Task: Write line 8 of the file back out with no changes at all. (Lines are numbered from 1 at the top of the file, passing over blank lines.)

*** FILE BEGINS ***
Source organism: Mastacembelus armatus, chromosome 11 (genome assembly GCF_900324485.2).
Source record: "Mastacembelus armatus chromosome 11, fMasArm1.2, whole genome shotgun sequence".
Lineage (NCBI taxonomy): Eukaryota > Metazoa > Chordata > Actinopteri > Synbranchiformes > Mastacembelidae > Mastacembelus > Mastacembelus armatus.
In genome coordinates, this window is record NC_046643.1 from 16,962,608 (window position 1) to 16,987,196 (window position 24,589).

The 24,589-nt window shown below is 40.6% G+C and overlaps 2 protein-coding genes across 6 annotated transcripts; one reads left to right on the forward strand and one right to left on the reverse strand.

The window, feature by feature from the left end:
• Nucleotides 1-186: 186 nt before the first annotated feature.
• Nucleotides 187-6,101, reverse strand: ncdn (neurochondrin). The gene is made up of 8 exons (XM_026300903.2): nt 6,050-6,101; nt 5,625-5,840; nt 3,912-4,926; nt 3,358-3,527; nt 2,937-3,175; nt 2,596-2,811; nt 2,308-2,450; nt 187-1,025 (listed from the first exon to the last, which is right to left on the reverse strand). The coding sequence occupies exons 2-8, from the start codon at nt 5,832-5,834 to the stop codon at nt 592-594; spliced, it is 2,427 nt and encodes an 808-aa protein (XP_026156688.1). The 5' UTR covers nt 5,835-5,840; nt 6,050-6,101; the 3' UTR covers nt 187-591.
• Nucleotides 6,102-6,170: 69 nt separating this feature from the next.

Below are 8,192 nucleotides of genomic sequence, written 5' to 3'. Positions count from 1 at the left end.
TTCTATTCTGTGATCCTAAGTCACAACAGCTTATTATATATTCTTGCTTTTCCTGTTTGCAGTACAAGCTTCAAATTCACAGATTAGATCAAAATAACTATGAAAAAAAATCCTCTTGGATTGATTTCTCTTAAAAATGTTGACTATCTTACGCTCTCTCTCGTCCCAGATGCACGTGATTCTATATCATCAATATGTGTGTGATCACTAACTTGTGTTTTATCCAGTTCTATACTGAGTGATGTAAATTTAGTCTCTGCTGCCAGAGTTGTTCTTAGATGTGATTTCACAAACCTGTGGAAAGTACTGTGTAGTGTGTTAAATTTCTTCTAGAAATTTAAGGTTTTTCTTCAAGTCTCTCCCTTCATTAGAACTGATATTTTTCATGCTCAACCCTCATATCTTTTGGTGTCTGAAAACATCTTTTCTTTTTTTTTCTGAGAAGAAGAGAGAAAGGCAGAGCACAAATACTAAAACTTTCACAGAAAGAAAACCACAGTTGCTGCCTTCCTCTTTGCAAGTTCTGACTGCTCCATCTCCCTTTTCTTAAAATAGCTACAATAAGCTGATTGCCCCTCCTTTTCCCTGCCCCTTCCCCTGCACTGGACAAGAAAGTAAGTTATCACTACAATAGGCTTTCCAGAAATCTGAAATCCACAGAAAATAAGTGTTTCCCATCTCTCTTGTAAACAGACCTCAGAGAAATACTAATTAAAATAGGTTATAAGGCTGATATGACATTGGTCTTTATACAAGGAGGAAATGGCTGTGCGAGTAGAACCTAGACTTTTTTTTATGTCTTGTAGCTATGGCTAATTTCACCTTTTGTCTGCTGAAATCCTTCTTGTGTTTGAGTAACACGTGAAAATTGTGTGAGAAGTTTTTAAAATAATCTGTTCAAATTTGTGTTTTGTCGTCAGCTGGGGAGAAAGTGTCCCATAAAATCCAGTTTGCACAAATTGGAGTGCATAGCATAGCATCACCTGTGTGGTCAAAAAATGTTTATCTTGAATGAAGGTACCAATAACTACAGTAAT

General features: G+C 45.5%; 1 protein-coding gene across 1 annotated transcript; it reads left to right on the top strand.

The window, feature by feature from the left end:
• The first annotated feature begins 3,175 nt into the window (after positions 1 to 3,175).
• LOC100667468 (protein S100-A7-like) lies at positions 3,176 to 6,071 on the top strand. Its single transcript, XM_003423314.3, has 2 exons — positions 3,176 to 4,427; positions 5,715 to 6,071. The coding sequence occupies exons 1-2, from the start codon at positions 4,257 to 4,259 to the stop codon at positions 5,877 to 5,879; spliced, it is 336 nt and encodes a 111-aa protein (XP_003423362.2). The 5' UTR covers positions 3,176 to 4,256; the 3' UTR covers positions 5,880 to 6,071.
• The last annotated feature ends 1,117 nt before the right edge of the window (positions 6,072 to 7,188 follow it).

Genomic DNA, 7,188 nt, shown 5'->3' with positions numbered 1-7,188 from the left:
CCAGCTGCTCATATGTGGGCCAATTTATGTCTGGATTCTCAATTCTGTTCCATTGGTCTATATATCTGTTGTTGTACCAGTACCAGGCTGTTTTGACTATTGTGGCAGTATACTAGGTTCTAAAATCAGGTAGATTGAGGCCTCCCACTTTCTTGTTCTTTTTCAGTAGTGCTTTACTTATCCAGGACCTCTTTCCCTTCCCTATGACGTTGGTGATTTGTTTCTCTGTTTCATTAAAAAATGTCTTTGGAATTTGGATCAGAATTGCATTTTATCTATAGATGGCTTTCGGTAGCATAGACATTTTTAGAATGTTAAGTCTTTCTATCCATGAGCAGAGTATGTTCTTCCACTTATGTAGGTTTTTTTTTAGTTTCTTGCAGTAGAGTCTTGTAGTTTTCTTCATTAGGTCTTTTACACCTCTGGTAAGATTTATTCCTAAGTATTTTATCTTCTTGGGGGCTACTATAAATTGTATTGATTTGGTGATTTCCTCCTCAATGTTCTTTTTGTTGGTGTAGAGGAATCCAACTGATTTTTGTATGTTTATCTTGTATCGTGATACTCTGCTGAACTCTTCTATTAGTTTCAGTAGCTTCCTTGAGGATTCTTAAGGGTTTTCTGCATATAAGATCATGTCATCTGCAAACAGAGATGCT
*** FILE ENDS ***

• Nucleotides 187-6,101, reverse strand: ncdn (neurochondrin). The gene is made up of 8 exons (XM_026300903.2): nt 6,050-6,101; nt 5,625-5,840; nt 3,912-4,926; nt 3,358-3,527; nt 2,937-3,175; nt 2,596-2,811; nt 2,308-2,450; nt 187-1,025 (listed from the first exon to the last, which is right to left on the reverse strand). The coding sequence occupies exons 2-8, from the start codon at nt 5,832-5,834 to the stop codon at nt 592-594; spliced, it is 2,427 nt and encodes an 808-aa protein (XP_026156688.1). The 5' UTR covers nt 5,835-5,840; nt 6,050-6,101; the 3' UTR covers nt 187-591.